Watching industry norms and testing customer resistance to higher pricing produces a healthier operation.

Maintaining your margins can feel a lot like walking a tightrope. You have little room to move either way and getting it wrong altogether can lead to a very painful fall!

In simple terms, there is no single margin solution for everyone. If you pitch yourself as a high-end business, then you can expect lower stock turn and will need a compensating higher margin to make up for it. If you are appealing to the masses, then a lower margin/high volume approach is the strategy that might work best.

That said, comparing margins to your peers is still a worthwhile exercise. You don’t need to worry if you’re achieving more than the industry norm, but you should certainly take notice if you are achieving less. This is money that’s being left on the table.

So what margin is “right”? The simple answer is it’s the one that yields you the best return on investment, the most dollars of profit for every dollar invested. Everyone knows that an increase in prices will lead to buyer resistance at some point. The question is, does the extra profit achieved from pushing beyond this point make up for the fall in sales volume? What is a customer’s level of resistance?

We are seeing an increasing level of discounting, not only from online retailers but also from your fellow brick-and-mortar store owners. Margins have dropped in the last couple of years on the back of a growth in average retail sales being achieved. The perception is a high-priced item must sell for lower margin than a cheaper one.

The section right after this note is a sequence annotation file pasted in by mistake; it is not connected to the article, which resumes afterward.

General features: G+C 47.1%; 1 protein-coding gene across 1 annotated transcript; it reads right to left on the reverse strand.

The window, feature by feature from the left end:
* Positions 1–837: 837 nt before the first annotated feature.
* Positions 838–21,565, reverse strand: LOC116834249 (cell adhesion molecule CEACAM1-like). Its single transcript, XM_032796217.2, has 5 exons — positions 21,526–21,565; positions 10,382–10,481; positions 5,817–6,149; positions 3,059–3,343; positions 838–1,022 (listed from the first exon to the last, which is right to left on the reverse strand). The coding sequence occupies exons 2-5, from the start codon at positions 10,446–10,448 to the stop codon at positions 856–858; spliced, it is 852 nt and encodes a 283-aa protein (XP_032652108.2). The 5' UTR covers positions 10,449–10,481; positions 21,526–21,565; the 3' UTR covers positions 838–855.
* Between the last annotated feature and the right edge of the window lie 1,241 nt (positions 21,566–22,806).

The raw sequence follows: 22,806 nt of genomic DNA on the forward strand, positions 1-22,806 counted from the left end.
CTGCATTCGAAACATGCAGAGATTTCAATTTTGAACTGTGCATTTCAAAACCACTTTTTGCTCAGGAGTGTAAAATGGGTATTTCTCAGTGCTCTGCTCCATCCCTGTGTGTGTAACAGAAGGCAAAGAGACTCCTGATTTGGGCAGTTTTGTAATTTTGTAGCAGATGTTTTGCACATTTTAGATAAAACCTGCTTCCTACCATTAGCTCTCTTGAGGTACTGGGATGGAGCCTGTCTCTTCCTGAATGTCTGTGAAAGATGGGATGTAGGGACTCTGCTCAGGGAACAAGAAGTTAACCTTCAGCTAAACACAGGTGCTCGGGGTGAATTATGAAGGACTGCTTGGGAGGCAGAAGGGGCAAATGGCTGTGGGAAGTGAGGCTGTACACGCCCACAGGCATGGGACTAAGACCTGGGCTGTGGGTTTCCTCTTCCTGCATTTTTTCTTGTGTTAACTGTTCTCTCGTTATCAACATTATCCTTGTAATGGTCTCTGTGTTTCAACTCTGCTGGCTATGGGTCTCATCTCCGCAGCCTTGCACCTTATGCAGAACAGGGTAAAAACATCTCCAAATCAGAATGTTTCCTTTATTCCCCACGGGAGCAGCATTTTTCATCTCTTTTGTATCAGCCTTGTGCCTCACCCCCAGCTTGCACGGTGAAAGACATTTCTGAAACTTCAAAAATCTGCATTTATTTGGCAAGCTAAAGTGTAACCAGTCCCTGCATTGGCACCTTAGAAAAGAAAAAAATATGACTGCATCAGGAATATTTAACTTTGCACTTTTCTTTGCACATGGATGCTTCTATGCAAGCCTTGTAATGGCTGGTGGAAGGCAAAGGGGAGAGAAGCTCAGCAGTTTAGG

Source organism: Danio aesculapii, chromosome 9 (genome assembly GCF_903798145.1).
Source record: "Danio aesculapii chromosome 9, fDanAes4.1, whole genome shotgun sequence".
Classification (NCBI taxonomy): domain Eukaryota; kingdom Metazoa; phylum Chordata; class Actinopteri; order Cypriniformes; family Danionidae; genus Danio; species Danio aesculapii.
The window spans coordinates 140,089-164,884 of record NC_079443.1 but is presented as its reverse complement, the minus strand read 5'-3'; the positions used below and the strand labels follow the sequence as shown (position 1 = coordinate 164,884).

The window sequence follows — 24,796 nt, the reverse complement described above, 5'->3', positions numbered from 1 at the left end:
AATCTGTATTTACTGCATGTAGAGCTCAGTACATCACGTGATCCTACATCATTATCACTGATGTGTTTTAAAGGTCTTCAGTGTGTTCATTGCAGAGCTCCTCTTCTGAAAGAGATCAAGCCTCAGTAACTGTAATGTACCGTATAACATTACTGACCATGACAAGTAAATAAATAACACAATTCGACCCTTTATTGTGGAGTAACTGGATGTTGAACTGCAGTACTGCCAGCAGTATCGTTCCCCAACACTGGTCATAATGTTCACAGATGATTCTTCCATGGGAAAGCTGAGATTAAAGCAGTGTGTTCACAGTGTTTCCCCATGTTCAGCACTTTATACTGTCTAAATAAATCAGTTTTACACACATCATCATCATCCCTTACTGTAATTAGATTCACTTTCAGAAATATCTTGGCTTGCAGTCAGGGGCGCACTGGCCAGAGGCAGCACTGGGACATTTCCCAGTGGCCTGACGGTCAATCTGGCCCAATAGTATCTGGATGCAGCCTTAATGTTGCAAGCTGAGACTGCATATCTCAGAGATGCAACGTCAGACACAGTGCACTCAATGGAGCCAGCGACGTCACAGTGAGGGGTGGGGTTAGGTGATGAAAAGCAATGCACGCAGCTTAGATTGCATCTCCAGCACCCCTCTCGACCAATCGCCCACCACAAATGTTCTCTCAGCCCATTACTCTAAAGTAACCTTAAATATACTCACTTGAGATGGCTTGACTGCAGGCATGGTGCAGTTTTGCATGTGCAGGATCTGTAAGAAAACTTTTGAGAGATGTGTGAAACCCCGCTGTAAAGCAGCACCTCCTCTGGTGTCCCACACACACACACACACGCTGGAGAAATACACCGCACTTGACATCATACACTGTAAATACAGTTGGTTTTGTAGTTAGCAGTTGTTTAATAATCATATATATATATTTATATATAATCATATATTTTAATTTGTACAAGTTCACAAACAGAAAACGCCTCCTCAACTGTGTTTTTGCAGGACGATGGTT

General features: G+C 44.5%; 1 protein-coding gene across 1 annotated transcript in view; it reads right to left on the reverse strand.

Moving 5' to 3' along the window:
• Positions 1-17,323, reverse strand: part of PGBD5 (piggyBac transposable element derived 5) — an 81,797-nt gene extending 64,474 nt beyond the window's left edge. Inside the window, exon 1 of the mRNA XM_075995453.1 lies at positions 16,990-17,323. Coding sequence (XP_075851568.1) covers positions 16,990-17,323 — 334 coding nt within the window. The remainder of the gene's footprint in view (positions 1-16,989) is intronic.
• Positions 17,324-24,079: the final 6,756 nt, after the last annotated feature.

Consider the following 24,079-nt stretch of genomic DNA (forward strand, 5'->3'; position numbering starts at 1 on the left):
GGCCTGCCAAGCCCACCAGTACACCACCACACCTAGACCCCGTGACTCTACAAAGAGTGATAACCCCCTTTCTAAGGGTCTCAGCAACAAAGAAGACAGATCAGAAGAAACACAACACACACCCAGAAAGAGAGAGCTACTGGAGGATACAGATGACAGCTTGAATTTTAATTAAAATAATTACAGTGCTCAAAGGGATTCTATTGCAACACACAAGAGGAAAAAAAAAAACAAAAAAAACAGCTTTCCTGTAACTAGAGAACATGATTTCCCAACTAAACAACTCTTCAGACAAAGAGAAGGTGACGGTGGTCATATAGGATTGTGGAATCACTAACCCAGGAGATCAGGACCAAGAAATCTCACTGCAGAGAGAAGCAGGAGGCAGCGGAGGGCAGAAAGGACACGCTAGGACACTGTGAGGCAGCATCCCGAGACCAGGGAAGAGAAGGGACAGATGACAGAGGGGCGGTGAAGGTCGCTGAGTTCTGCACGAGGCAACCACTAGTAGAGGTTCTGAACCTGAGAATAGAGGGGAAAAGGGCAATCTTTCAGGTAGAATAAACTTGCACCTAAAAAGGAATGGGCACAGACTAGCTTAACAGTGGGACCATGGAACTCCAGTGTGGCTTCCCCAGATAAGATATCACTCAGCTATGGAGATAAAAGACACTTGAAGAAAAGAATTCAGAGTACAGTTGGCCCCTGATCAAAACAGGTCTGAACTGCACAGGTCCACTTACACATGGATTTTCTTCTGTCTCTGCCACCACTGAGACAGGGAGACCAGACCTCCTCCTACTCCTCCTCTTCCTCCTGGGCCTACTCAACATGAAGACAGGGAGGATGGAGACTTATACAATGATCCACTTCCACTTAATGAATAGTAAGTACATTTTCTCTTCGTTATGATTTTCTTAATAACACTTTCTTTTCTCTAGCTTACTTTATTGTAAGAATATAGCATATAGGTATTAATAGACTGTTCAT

Back in 2011, jewelers were achieving between 50 and 52 percent margin — that’s over $1 of profit for every dollar invested in inventory. That figure has now dropped to between 45 and 47 percent — only 90-94 cents in profit for every dollar invested. Yes, there has been a move toward higher priced product, but if a jeweler has the same level of investment in product in 2017 as they had in 2011, they will need to increase the volume of stock turn by around 10-20 percent to earn the same return on their inventory investment. With higher priced items, this is less likely to happen.

Many store owners will have to increase their investment in inventory to achieve the same level of profit, or achieve a drop in operating costs (e.g., less staff) to help make up the difference. Given that the sale of a $10,000 ring doesn’t take 100 times the effort of a $100 silver bracelet, then reducing staff is a realistic option, but if overheads stay the same, then the drop in margin will begin to bite.

What is the ideal margin? There is no one figure, but a combination of monitoring what your peers are achieving, testing your customers’ willingness to pay, determining what market you are aiming for and looking to maximize the return on your best-selling items will help you set your prices in a more conscious and profitable fashion.

David Brown is president of the Edge Retail Academy. To learn how to complete a break-even analysis, contact This email address is being protected from spambots. You need JavaScript enabled to view it. or (877) 569-8657.


This article originally appeared in the May 2017 edition of INSTORE.



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